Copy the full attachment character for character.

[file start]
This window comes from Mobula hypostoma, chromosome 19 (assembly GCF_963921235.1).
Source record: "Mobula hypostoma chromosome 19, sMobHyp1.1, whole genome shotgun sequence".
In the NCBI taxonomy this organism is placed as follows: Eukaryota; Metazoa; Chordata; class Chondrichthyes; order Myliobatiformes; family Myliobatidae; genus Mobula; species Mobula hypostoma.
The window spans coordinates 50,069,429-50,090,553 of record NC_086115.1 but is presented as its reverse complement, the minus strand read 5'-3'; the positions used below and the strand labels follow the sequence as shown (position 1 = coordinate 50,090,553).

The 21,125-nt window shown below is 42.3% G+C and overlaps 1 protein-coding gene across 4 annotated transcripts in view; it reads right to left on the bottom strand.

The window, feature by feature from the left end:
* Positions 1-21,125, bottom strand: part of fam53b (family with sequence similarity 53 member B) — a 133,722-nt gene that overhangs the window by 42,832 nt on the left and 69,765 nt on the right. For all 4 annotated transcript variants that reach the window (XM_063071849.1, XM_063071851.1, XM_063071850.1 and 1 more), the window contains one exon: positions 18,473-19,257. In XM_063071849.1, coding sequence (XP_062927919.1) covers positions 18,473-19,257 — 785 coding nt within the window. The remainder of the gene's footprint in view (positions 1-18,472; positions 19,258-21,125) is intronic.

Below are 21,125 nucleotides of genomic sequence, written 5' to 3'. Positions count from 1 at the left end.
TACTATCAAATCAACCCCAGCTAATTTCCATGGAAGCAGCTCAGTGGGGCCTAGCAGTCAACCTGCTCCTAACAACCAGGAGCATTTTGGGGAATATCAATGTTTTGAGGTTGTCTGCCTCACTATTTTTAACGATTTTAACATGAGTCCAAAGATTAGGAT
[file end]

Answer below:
This window comes from Mobula hypostoma, chromosome 19 (assembly GCF_963921235.1).
Source record: "Mobula hypostoma chromosome 19, sMobHyp1.1, whole genome shotgun sequence".
In the NCBI taxonomy this organism is placed as follows: Eukaryota; Metazoa; Chordata; class Chondrichthyes; order Myliobatiformes; family Myliobatidae; genus Mobula; species Mobula hypostoma.
The window spans coordinates 50,069,429-50,090,553 of record NC_086115.1 but is presented as its reverse complement, the minus strand read 5'-3'; the positions used below and the strand labels follow the sequence as shown (position 1 = coordinate 50,090,553).

The 21,125-nt window shown below is 42.3% G+C and overlaps 1 protein-coding gene across 4 annotated transcripts in view; it reads right to left on the bottom strand.

The window, feature by feature from the left end:
* Positions 1-21,125, bottom strand: part of fam53b (family with sequence similarity 53 member B) — a 133,722-nt gene that overhangs the window by 42,832 nt on the left and 69,765 nt on the right. For all 4 annotated transcript variants that reach the window (XM_063071849.1, XM_063071851.1, XM_063071850.1 and 1 more), the window contains one exon: positions 18,473-19,257. In XM_063071849.1, coding sequence (XP_062927919.1) covers positions 18,473-19,257 — 785 coding nt within the window. The remainder of the gene's footprint in view (positions 1-18,472; positions 19,258-21,125) is intronic.

Below are 21,125 nucleotides of genomic sequence, written 5' to 3'. Positions count from 1 at the left end.
TACTATCAAATCAACCCCAGCTAATTTCCATGGAAGCAGCTCAGTGGGGCCTAGCAGTCAACCTGCTCCTAACAACCAGGAGCATTTTGGGGAATATCAATGTTTTGAGGTTGTCTGCCTCACTATTTTTAACGATTTTAACATGAGTCCAAAGATTAGGAT